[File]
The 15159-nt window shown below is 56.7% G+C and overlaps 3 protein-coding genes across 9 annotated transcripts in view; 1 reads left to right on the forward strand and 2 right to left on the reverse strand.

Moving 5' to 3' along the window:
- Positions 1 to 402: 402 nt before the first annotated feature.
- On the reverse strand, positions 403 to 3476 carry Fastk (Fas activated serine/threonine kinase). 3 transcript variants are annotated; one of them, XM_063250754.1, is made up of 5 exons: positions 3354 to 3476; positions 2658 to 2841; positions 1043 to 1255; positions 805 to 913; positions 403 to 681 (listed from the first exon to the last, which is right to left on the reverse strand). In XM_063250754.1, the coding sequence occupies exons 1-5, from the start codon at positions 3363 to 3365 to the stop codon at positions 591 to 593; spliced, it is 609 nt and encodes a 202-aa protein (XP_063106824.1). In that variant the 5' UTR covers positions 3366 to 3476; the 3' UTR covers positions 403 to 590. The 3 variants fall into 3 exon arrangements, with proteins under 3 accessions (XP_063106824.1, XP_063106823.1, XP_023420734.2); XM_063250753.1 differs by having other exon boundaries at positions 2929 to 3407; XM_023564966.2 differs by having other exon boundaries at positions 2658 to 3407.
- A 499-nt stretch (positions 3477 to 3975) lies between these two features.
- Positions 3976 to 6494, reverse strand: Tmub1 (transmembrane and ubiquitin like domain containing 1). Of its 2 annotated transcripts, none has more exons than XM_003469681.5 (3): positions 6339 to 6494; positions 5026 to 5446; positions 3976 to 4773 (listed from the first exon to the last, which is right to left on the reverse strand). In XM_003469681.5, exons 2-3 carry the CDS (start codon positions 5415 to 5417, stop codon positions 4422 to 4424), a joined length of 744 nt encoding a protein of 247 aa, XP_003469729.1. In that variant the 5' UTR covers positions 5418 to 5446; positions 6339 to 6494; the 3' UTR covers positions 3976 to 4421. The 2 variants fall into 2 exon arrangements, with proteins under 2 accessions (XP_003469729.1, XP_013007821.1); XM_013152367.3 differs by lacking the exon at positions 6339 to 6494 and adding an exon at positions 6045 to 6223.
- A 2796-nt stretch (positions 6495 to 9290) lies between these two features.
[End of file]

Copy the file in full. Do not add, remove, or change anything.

The 15159-nt window shown below is 56.7% G+C and overlaps 3 protein-coding genes across 9 annotated transcripts in view; 1 reads left to right on the forward strand and 2 right to left on the reverse strand.

Moving 5' to 3' along the window:
- Positions 1 to 402: 402 nt before the first annotated feature.
- On the reverse strand, positions 403 to 3476 carry Fastk (Fas activated serine/threonine kinase). 3 transcript variants are annotated; one of them, XM_063250754.1, is made up of 5 exons: positions 3354 to 3476; positions 2658 to 2841; positions 1043 to 1255; positions 805 to 913; positions 403 to 681 (listed from the first exon to the last, which is right to left on the reverse strand). In XM_063250754.1, the coding sequence occupies exons 1-5, from the start codon at positions 3363 to 3365 to the stop codon at positions 591 to 593; spliced, it is 609 nt and encodes a 202-aa protein (XP_063106824.1). In that variant the 5' UTR covers positions 3366 to 3476; the 3' UTR covers positions 403 to 590. The 3 variants fall into 3 exon arrangements, with proteins under 3 accessions (XP_063106824.1, XP_063106823.1, XP_023420734.2); XM_063250753.1 differs by having other exon boundaries at positions 2929 to 3407; XM_023564966.2 differs by having other exon boundaries at positions 2658 to 3407.
- A 499-nt stretch (positions 3477 to 3975) lies between these two features.
- Positions 3976 to 6494, reverse strand: Tmub1 (transmembrane and ubiquitin like domain containing 1). Of its 2 annotated transcripts, none has more exons than XM_003469681.5 (3): positions 6339 to 6494; positions 5026 to 5446; positions 3976 to 4773 (listed from the first exon to the last, which is right to left on the reverse strand). In XM_003469681.5, exons 2-3 carry the CDS (start codon positions 5415 to 5417, stop codon positions 4422 to 4424), a joined length of 744 nt encoding a protein of 247 aa, XP_003469729.1. In that variant the 5' UTR covers positions 5418 to 5446; positions 6339 to 6494; the 3' UTR covers positions 3976 to 4421. The 2 variants fall into 2 exon arrangements, with proteins under 2 accessions (XP_003469729.1, XP_013007821.1); XM_013152367.3 differs by lacking the exon at positions 6339 to 6494 and adding an exon at positions 6045 to 6223.
- A 2796-nt stretch (positions 6495 to 9290) lies between these two features.